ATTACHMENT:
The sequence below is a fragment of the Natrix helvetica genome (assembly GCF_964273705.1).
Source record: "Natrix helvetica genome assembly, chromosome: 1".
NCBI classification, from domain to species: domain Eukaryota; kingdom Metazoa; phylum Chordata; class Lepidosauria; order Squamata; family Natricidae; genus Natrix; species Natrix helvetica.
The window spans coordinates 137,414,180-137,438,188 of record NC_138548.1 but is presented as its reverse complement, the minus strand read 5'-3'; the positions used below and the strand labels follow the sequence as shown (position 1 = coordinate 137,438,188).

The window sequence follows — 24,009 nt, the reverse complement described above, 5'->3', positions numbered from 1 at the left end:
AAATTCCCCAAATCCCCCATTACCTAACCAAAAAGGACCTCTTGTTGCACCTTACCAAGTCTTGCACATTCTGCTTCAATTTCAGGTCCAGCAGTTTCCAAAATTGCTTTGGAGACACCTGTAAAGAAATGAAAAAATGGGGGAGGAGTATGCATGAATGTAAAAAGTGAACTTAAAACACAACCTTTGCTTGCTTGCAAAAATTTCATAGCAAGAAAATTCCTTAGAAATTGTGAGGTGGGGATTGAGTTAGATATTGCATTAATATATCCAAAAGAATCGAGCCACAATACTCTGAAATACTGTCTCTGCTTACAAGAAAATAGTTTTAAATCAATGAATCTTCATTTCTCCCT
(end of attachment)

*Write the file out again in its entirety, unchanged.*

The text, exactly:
The sequence below is a fragment of the Natrix helvetica genome (assembly GCF_964273705.1).
Source record: "Natrix helvetica genome assembly, chromosome: 1".
NCBI classification, from domain to species: domain Eukaryota; kingdom Metazoa; phylum Chordata; class Lepidosauria; order Squamata; family Natricidae; genus Natrix; species Natrix helvetica.
The window spans coordinates 137,414,180-137,438,188 of record NC_138548.1 but is presented as its reverse complement, the minus strand read 5'-3'; the positions used below and the strand labels follow the sequence as shown (position 1 = coordinate 137,438,188).

The window sequence follows — 24,009 nt, the reverse complement described above, 5'->3', positions numbered from 1 at the left end:
AAATTCCCCAAATCCCCCATTACCTAACCAAAAAGGACCTCTTGTTGCACCTTACCAAGTCTTGCACATTCTGCTTCAATTTCAGGTCCAGCAGTTTCCAAAATTGCTTTGGAGACACCTGTAAAGAAATGAAAAAATGGGGGAGGAGTATGCATGAATGTAAAAAGTGAACTTAAAACACAACCTTTGCTTGCTTGCAAAAATTTCATAGCAAGAAAATTCCTTAGAAATTGTGAGGTGGGGATTGAGTTAGATATTGCATTAATATATCCAAAAGAATCGAGCCACAATACTCTGAAATACTGTCTCTGCTTACAAGAAAATAGTTTTAAATCAATGAATCTTCATTTCTCCCT